Chabad-Lubavitch has become known for welcoming travelers and providing Shabbos and holiday kosher hospitality in the far reaches of the world. What is behind this remarkable phenomenon?
One of the most influential Jewish leaders of the 20th century was Rabbi Menachem Mendel Schneerson. The Lubavitcher Rebbe as he was known, or simply the Rebbe as he was called by thousands of followers, was born in Ukraine in 1902. He served as the Rebbe of the Lubavitcher Hasidic dynasty until his death 25 years ago.
Many volumes have been published about the Rebbe over the decades since his passing, but none are like the meticulously researched book recently published by sociologist Philip Wexler entitled "Social Vision: The Lubavitcher Rebbe's Transformative Paradigm for the World." It provides a view of the Rebbe’s activities from the perspective of a professor of sociology. With the assistance of Chabad research writer and editor Eli Rubin and son Michael Wexler, Wexler follows each chapter with copious references, and the bibliography is twelve pages long.
Wexler writes that "Schneerson was not only a religious leader and theorist, but also an engineer of social change, engagement, and participation.” He sets out to show that “He was a brilliant tactician who re-created and galvanized a transformative social movement." While the American Protestant work ethic chose capitalism, the Rebbe guided the turn to a liberal social ethic, with elements of neo-Hasidism and neo-mystical social responsibility.
Rabbi Menachem Mendel Schneerson arrived in the United States in the summer of 1941. Ten years later his father-in-law died, and he became the seventh and last Rebbe of Chabad-Lubavitch.
In 1951, a few months after assuming leadership, he was interviewed by Dr. Gershon Kranzler for the Sept-Oct issue of Orthodox Jewish Life. Born in Germany, Dr. Kranzler studied philosophy at the University of Wurzburg and later, after immigrating to the United States, sociology at Columbia University. In addition to his academic pursuits, he had a distinguished career in Jewish education, culminating as principal of the Talmudical Academy of Baltimore for over a decade.
As recorded by Dr. Kranzler, the new Rebbe argued, "It is a mistake if we conceive of the worldwide dispersion of the Jewish people as a catastrophe...Our history in exile is an unbroken chain of the emergence and disappearance of such centers in country after country, and from one corner of the earth to the next. As the Jewish sun set in one land, it had already begun to rise in another...Providence has prepared a new home for Torah and Yiddishkeit in this country, while the flames devoured the bastions of the strongest and most impregnable Jewish fortresses on the other side of the ocean." In this statement, Wexler notes, the Rebbe's vision of America is transposed from the realm of kabbalistic theory into the realm of socio-historical analysis.
Thus shifting the view of Judaism in America from negative to positive was one of the Rebbe's early goals. Two other goals were to go to confront young people and tell them the whole truth about Judaism and Jewish tradition.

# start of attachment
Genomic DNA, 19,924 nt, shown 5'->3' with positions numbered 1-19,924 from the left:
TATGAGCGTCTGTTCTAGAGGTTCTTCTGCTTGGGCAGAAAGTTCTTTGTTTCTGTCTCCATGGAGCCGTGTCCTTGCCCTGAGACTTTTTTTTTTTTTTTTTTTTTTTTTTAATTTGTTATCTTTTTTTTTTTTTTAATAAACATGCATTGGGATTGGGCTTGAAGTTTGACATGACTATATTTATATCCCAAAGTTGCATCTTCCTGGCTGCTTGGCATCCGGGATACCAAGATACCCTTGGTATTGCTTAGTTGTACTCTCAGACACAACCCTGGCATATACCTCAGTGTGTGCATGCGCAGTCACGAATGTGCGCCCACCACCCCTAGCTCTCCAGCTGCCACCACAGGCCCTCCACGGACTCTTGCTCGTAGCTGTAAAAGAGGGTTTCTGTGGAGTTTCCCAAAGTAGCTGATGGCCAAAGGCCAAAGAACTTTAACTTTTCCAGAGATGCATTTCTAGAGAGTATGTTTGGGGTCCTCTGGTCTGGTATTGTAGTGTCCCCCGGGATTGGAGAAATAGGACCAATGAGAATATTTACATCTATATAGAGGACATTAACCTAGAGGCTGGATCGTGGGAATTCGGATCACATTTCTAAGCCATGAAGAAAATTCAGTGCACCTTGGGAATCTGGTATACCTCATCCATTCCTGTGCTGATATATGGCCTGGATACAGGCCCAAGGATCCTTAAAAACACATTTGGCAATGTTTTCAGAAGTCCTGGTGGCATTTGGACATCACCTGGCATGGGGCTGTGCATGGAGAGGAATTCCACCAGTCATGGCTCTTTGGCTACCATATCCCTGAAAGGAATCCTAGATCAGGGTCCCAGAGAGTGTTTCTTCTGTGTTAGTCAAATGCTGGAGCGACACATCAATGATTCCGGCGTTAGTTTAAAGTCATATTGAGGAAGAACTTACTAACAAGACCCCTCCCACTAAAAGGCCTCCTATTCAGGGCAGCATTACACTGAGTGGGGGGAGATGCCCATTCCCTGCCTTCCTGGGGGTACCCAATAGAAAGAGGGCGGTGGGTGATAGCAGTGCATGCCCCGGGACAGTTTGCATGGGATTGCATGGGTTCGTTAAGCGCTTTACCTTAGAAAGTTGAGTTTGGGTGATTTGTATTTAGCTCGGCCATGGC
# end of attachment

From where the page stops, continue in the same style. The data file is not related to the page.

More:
Wexler devotes a chapter to the Rebbe's principled societal approach of reciprocity. One must not live only for the self, but there must be reciprocity between the self, the community, and the cosmos. The theme of Rosh Hashanah as a day to take stock and assess that reciprocity was one that Schneerson returned to regularly over the decades, not only on Rosh Hashanah.
The Rebbe's views on education and ecology are examined in detail by Wexler. The Rebbe’s practice of standing for hours giving out dollar bills and brachos is documented by hours of video and personal tales that became life long memories for thousands. In addition, using and adapting the latest technology to reach people in the far corners of the world was an important aspect of the Rebbe's program.
To emphasize the Rebbe’s relevance today, Wexler begins his epilogue with a quote from a 1972 interview published in the New York Times. The Rebbe said: "I don't believe that Reform Judaism is liberal and Orthodox is conservative. My explanation of conservative is someone who is so petrified he cannot accept something new. For me, Judaism, or halacha, or Torah encompasses all the universe, and it encompasses every new invention, every new, theory, every new piece of knowledge or thought or action."
Wexler published "Social Vision" on the occasion of the Rebbe's 25th Yahrzeit. Over the past years, the gravesite, or as it has become known, the "Ohel," has attracted tens of thousands of followers. It was reported that Israeli Foreign Minister Israel Katz prayed at the ohel on the anniversary of his own father's death. Minister Katz was said to have prayed for his father, for the success of the people of Israel, and for his own success in his speech to be given at the United Nations representing Israel instead of Prime Minister Benjamin Netanyahu.
Model Naomi Campbell, TV personality Paula Abdul, and basketball star Lamar Odom, all published their visits to the Ohel on social media.
Two recently reported incidents highlighted Chabad rabbis assisting strangers, thus demonstrating the reach of Rebbe’s social vision.
''United Hatzalah volunteer EMT and Chabad Rabbi Menachem Bakush was called upon to save the life of a local Indian man who drowned in a nearby village named Majach."
"When a Chassidic woman on an El Al flight suffered a gall bladder attack, the entire airplane and the Chabad Rabbi in Halifax galvanized to help her get to a hospital."
After more than 25 years, the influence of the seventh Lubavitcher Rebbe's social vision continues to grow and spread.
Title: Social Vision: The Lubavitcher Rebbe's Transformative Paradigm for the World
Authors: Philip Wexler, Eli Rubin, Michael Wexler
Publisher: Herder & Herder
Pages: 300 Publication date: July 2019